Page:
On Tuesday, Oct. 27, Guilford County announced the closure of it’s Guilford County CARES Small Business Assistance Grant Program that was funded by federal dollars from the coronavirus relief legislation known as the CARES Act – the “Coronavirus Aid, Relief and Economic Security Act.”

Under the program that’s now finished, Guilford County awarded $20 million in federal money directly to area businesses.

The Guilford County CARES Small Business Assistance Grant program has for months been handing out grants of up to $10,000 to area small businesses and now – with the entire $20 million that the Guilford County Board of Commissioners allocated in May depleted – the program is coming to an end.

The county’s small-business assistance grant program was administered internally by county staff.

In the end, the program awarded grants to more than 2,800 local businesses.

About $4.3 million of the $20 million pool was given to barber, hair and beauty businesses. Another $2.7 million was given to professional services, and over $2.4 million was awarded to businesses in the food, lodging and hospitality sector. Almost $1.7 million went to shipping, logistics and “for-hire auto businesses.” The smallest category awarded was manufacturing. Businesses in that category got just over $209,000.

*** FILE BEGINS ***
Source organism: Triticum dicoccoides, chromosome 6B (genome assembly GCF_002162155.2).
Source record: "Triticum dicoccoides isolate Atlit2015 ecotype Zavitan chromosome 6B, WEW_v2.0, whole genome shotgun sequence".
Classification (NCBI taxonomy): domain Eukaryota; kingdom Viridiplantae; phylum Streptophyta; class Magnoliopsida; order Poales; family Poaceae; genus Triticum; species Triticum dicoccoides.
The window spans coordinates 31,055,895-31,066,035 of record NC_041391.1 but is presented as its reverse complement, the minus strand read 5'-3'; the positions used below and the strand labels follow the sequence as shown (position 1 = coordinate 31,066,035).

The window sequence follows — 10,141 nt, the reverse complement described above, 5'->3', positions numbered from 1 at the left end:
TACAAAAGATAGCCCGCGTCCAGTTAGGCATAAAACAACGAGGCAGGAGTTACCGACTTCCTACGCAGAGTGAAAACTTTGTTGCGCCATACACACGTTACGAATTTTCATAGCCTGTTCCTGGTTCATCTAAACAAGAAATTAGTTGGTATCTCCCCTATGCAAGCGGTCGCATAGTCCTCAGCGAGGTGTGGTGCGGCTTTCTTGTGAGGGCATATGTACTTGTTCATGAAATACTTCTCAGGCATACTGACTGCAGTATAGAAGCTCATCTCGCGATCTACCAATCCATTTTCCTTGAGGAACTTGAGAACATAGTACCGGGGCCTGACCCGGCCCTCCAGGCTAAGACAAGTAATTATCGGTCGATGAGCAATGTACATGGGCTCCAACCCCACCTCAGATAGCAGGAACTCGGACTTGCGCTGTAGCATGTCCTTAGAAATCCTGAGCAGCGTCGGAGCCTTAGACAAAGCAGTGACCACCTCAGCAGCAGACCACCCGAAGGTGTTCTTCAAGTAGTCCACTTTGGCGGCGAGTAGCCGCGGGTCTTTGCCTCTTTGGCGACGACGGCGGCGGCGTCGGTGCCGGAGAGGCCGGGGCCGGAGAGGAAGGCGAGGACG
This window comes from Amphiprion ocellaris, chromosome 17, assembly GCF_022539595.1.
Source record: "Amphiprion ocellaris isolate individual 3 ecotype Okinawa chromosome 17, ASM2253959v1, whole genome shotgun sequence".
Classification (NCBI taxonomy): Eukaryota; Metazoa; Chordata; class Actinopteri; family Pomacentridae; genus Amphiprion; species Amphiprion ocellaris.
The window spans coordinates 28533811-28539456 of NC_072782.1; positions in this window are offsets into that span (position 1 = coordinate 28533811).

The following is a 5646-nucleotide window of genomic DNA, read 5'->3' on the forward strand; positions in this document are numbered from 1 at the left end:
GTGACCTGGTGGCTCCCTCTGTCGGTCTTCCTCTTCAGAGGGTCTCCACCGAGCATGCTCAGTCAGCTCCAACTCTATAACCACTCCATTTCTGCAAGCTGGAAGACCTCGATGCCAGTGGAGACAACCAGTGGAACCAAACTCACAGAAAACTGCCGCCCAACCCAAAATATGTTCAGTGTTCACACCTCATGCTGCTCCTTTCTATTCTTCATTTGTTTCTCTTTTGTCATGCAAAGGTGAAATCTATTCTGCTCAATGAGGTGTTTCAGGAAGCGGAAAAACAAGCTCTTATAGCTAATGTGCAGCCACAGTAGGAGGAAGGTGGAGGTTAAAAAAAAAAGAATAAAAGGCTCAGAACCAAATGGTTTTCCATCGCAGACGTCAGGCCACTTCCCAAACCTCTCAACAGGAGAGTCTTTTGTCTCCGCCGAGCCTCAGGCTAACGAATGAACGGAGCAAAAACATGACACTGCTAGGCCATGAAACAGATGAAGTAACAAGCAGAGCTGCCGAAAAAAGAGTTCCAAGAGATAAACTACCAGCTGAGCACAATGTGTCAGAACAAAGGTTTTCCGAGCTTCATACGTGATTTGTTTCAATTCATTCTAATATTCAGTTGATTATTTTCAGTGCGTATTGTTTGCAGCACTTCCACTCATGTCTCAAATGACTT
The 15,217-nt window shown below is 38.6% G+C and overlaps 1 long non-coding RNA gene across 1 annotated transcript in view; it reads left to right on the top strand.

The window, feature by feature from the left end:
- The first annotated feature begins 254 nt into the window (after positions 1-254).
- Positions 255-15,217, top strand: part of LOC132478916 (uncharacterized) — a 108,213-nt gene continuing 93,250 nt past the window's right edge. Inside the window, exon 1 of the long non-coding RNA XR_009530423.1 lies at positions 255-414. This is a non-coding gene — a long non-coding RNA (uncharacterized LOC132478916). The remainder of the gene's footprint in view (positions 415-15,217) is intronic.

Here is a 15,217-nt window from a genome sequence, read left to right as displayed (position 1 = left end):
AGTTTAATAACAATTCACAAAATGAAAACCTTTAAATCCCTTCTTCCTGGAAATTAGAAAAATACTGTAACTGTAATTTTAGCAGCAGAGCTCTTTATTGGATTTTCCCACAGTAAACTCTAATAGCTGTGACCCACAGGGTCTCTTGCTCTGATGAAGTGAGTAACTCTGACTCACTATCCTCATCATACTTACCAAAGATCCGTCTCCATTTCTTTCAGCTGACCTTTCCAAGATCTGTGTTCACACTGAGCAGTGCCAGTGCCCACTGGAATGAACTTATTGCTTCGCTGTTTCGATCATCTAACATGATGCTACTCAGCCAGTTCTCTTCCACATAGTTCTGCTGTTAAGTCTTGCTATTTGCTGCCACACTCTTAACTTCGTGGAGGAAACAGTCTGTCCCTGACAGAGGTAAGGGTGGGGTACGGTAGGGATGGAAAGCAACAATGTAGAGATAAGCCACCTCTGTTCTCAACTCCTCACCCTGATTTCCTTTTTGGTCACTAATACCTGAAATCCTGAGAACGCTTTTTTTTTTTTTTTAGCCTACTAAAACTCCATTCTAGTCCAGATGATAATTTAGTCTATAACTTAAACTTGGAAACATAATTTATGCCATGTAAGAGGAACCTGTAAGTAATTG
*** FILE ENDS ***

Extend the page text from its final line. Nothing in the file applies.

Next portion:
Earlier this month, Chairman of the Guilford County Board of Commissioners Jeff Phillips told the Rhino Times that there would be no more small business grant money from the county unless there was a new round of funding from Washington. As most everyone is now aware, Republican and Democratic leaders on Capitol Hill haven’t been able to reach an agreement on a new relief package despite a great deal of talking.

Guilford County got over $93 million of the $2.2 trillion CARES Act, passed by the US Congress in March. In a way, Guilford County lucked out greatly because it’s the third largest county in the state. Guilford County was one of only three counties in North Carolina to receive direct funds from the federal government. There was a big falloff in the level of funding if a county was fourth or lower on the list.

The relief money has to be used by the end of the year “for direct expenses incurred due to COVID-19 and for reimbursement of unintended consequences of COVID-19 prevention efforts.”